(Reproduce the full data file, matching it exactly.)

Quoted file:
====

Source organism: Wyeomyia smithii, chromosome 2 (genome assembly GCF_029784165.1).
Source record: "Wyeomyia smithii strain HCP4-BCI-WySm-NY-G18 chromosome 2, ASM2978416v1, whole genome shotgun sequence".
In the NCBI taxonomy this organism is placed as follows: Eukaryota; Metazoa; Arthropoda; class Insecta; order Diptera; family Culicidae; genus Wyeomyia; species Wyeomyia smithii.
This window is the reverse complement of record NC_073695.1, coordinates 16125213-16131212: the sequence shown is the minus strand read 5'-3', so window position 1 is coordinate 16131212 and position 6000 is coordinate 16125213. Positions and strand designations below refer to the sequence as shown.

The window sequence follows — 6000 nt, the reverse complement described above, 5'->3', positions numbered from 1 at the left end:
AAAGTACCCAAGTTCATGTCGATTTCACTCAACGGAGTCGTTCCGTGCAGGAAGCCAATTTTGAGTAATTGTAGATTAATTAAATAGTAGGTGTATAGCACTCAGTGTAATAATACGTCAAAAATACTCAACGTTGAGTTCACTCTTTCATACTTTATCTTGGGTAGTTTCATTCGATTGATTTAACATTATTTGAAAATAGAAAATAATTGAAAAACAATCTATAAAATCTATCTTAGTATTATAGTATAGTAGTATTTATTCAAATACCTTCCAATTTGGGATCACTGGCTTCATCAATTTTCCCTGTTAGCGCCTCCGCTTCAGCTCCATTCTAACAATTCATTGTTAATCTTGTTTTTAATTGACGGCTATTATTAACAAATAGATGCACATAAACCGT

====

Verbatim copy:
Source organism: Wyeomyia smithii, chromosome 2 (genome assembly GCF_029784165.1).
Source record: "Wyeomyia smithii strain HCP4-BCI-WySm-NY-G18 chromosome 2, ASM2978416v1, whole genome shotgun sequence".
In the NCBI taxonomy this organism is placed as follows: Eukaryota; Metazoa; Arthropoda; class Insecta; order Diptera; family Culicidae; genus Wyeomyia; species Wyeomyia smithii.
This window is the reverse complement of record NC_073695.1, coordinates 16125213-16131212: the sequence shown is the minus strand read 5'-3', so window position 1 is coordinate 16131212 and position 6000 is coordinate 16125213. Positions and strand designations below refer to the sequence as shown.

The window sequence follows — 6000 nt, the reverse complement described above, 5'->3', positions numbered from 1 at the left end:
AAAGTACCCAAGTTCATGTCGATTTCACTCAACGGAGTCGTTCCGTGCAGGAAGCCAATTTTGAGTAATTGTAGATTAATTAAATAGTAGGTGTATAGCACTCAGTGTAATAATACGTCAAAAATACTCAACGTTGAGTTCACTCTTTCATACTTTATCTTGGGTAGTTTCATTCGATTGATTTAACATTATTTGAAAATAGAAAATAATTGAAAAACAATCTATAAAATCTATCTTAGTATTATAGTATAGTAGTATTTATTCAAATACCTTCCAATTTGGGATCACTGGCTTCATCAATTTTCCCTGTTAGCGCCTCCGCTTCAGCTCCATTCTAACAATTCATTGTTAATCTTGTTTTTAATTGACGGCTATTATTAACAAATAGATGCACATAAACCGT